If the group of young Los Angeles police cadets accused of stealing department vehicles had any fear of getting caught, they certainly didn't show it.
For weeks, according to documents, the teens drove to and from LAPD-related events and on joyrides as far away as Corona (50 miles) and Santa Clarita (33 miles). Some of the cadets used the cars to perform "doughnuts" behind an Inglewood store, and one drove a stolen LAPD vehicle to his job at a Ross Dress for Less store.
There were other blatant actions: A high-ranking cadet described as "the ringleader" of the group asked someone to film him driving a cruiser, and they often drove with lights flashing and sirens blaring – in one instance racing through South L.A. to Hawthorne to move one teen's personal vehicle before it was towed.
Still, it took Los Angeles police nearly two months to discover the cadets' alleged misbehavior and take action.
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The new details about the alleged activities are contained in a search warrant recently obtained by the Los Angeles Times.
As police continue to investigate the cadet scandal, the key question is less why the youths took advantage of their positions but why their actions went undetected for so long.
"What they were doing was stupid, but they weren't exactly stupid," Deputy Chief Horace Frank said. "They were smart enough to try to hide their activities to the best of their knowledge."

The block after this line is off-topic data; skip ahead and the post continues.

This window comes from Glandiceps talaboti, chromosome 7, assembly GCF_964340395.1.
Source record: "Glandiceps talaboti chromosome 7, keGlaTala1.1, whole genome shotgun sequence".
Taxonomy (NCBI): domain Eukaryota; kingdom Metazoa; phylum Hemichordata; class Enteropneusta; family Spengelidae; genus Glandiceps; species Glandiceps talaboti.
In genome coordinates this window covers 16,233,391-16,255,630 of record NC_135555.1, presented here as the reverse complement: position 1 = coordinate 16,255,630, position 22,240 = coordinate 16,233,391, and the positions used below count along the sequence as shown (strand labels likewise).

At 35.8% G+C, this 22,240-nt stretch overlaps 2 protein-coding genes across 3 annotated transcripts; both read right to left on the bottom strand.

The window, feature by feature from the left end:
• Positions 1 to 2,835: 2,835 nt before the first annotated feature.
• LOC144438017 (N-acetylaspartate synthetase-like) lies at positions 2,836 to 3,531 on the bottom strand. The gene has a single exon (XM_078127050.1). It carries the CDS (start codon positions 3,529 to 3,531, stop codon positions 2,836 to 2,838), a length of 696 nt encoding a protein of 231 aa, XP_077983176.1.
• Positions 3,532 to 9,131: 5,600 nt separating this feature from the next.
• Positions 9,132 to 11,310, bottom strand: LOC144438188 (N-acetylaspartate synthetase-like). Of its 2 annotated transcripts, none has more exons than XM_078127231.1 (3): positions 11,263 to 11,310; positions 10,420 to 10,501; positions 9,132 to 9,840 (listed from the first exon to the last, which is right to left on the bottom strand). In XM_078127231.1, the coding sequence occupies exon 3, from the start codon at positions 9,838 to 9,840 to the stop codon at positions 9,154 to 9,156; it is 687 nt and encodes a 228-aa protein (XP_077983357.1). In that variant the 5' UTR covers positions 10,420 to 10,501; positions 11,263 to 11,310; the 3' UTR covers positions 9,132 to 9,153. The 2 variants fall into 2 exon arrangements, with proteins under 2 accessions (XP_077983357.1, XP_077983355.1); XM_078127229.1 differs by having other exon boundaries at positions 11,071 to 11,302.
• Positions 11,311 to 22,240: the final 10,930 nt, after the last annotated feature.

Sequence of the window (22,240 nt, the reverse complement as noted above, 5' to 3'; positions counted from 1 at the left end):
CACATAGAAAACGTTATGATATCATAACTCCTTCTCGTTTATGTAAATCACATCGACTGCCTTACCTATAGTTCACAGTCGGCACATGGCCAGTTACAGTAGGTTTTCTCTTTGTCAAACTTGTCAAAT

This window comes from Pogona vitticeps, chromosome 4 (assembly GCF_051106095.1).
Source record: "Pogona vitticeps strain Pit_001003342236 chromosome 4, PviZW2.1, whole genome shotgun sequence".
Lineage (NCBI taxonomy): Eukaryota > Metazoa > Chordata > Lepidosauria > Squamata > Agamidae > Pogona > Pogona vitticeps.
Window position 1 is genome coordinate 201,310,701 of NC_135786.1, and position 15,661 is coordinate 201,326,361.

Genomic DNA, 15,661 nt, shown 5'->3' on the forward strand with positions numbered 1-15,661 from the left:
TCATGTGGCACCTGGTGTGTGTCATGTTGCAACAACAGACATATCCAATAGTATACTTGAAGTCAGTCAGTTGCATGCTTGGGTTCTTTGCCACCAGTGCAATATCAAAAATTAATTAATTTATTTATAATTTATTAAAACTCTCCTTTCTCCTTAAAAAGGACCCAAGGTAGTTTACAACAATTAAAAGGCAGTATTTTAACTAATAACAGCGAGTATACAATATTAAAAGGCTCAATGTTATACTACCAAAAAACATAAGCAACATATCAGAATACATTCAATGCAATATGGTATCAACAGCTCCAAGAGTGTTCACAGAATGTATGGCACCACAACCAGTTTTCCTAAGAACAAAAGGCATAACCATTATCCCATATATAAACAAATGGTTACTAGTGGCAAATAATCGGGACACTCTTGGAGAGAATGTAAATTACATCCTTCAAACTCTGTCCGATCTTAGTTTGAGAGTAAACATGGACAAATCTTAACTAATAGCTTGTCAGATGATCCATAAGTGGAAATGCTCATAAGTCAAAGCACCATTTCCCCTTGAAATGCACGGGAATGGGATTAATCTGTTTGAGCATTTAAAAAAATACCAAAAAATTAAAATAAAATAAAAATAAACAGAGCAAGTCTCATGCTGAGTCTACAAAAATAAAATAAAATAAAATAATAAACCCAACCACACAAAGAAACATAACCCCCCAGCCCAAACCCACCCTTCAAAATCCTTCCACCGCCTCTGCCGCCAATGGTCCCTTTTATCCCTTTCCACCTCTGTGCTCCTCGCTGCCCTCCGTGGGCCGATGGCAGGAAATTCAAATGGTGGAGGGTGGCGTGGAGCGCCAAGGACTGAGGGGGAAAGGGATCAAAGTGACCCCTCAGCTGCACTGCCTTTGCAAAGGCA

Frank said that LAPD personnel who might have seen the cadets driving the police cars could have reasonably assumed they were simply younger officers.
"When you look back, you can say, 'Well, how come no one noticed that?'" Frank said. "We have a lot of young-looking officers. ... There's so many officers that are looking like that, we're at that stage where it's not that odd until after the fact."
The new disclosures are contained in court papers related to Robert Cain, a now-former LAPD officer accused of having sex with a 15-year-old female cadet. Luis Carrillo, the girl's attorney, said the delay in uncovering the alleged transgressions showed the department needed much closer supervision of the teens.
"You can't have cadets in uniform leaving in a patrol vehicle with so many officers around, so many officers patrolling," Carrillo said. "This would be highly noticeable the minute they drive out of the station."
The department expects to present findings about the cadet's activities to Los Angeles County prosecutors next week.
Capt. Robert Long, who heads the LAPD's Major Crimes Division, confirmed that the cadets first took a police vehicle on April 28, weeks earlier than the department had previously disclosed.
LAPD Chief Charlie Beck has acknowledged flaws in how the cadet program was run. The scandal led to investigations by the LAPD and its inspector general that revealed lax oversight of the cadets and training for the officers involved in the department's signature youth program. The LAPD made a series of changes, tightening supervision and training, and limiting officers' social media and phone contact with cadets.
The Times is not identifying the cadets named in the warrant because many of them were juveniles at the time of their alleged misdeeds. Those cadets either declined to comment for this article or did not respond to messages left by reporters.